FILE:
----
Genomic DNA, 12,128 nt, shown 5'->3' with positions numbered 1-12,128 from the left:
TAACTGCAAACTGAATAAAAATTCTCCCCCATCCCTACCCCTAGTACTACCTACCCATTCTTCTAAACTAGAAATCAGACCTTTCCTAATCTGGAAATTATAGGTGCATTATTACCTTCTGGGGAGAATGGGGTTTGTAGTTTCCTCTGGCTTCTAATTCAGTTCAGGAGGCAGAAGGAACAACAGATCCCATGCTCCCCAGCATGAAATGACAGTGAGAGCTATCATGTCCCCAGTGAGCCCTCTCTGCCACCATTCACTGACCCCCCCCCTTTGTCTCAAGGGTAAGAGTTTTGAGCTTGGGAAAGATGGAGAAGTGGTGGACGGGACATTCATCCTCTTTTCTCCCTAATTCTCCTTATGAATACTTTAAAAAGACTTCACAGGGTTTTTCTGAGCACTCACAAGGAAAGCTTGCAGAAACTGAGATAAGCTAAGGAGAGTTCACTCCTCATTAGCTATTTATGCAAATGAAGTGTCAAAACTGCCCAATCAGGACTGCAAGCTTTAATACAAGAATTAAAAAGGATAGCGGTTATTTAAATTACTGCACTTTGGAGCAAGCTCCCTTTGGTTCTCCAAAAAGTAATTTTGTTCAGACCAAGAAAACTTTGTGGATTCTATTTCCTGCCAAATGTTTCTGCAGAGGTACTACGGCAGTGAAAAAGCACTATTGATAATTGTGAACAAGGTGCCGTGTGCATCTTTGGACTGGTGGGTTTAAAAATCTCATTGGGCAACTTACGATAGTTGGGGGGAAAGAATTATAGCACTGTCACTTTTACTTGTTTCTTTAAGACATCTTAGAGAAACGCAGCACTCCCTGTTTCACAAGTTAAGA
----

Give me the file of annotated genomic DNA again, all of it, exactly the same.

Genomic DNA, 12,128 nt, shown 5'->3' with positions numbered 1-12,128 from the left:
TAACTGCAAACTGAATAAAAATTCTCCCCCATCCCTACCCCTAGTACTACCTACCCATTCTTCTAAACTAGAAATCAGACCTTTCCTAATCTGGAAATTATAGGTGCATTATTACCTTCTGGGGAGAATGGGGTTTGTAGTTTCCTCTGGCTTCTAATTCAGTTCAGGAGGCAGAAGGAACAACAGATCCCATGCTCCCCAGCATGAAATGACAGTGAGAGCTATCATGTCCCCAGTGAGCCCTCTCTGCCACCATTCACTGACCCCCCCCCTTTGTCTCAAGGGTAAGAGTTTTGAGCTTGGGAAAGATGGAGAAGTGGTGGACGGGACATTCATCCTCTTTTCTCCCTAATTCTCCTTATGAATACTTTAAAAAGACTTCACAGGGTTTTTCTGAGCACTCACAAGGAAAGCTTGCAGAAACTGAGATAAGCTAAGGAGAGTTCACTCCTCATTAGCTATTTATGCAAATGAAGTGTCAAAACTGCCCAATCAGGACTGCAAGCTTTAATACAAGAATTAAAAAGGATAGCGGTTATTTAAATTACTGCACTTTGGAGCAAGCTCCCTTTGGTTCTCCAAAAAGTAATTTTGTTCAGACCAAGAAAACTTTGTGGATTCTATTTCCTGCCAAATGTTTCTGCAGAGGTACTACGGCAGTGAAAAAGCACTATTGATAATTGTGAACAAGGTGCCGTGTGCATCTTTGGACTGGTGGGTTTAAAAATCTCATTGGGCAACTTACGATAGTTGGGGGGAAAGAATTATAGCACTGTCACTTTTACTTGTTTCTTTAAGACATCTTAGAGAAACGCAGCACTCCCTGTTTCACAAGTTAAGA